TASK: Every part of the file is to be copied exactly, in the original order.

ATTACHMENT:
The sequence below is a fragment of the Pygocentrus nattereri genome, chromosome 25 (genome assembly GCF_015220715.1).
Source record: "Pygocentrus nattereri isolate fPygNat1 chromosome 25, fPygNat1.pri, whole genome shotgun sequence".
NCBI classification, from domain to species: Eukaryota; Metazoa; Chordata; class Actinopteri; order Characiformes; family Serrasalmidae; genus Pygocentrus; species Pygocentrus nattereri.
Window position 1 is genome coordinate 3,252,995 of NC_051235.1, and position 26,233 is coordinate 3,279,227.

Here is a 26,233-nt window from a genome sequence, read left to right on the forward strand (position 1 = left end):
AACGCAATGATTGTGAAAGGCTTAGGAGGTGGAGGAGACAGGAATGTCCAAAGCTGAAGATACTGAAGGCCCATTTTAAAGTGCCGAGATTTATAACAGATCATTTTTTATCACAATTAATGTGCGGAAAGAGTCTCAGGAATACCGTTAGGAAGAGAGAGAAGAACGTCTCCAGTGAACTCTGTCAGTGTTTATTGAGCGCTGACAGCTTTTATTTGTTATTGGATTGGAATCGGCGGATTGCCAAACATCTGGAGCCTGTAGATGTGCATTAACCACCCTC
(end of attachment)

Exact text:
The sequence below is a fragment of the Pygocentrus nattereri genome, chromosome 25 (genome assembly GCF_015220715.1).
Source record: "Pygocentrus nattereri isolate fPygNat1 chromosome 25, fPygNat1.pri, whole genome shotgun sequence".
NCBI classification, from domain to species: Eukaryota; Metazoa; Chordata; class Actinopteri; order Characiformes; family Serrasalmidae; genus Pygocentrus; species Pygocentrus nattereri.
Window position 1 is genome coordinate 3,252,995 of NC_051235.1, and position 26,233 is coordinate 3,279,227.

Here is a 26,233-nt window from a genome sequence, read left to right on the forward strand (position 1 = left end):
AACGCAATGATTGTGAAAGGCTTAGGAGGTGGAGGAGACAGGAATGTCCAAAGCTGAAGATACTGAAGGCCCATTTTAAAGTGCCGAGATTTATAACAGATCATTTTTTATCACAATTAATGTGCGGAAAGAGTCTCAGGAATACCGTTAGGAAGAGAGAGAAGAACGTCTCCAGTGAACTCTGTCAGTGTTTATTGAGCGCTGACAGCTTTTATTTGTTATTGGATTGGAATCGGCGGATTGCCAAACATCTGGAGCCTGTAGATGTGCATTAACCACCCTC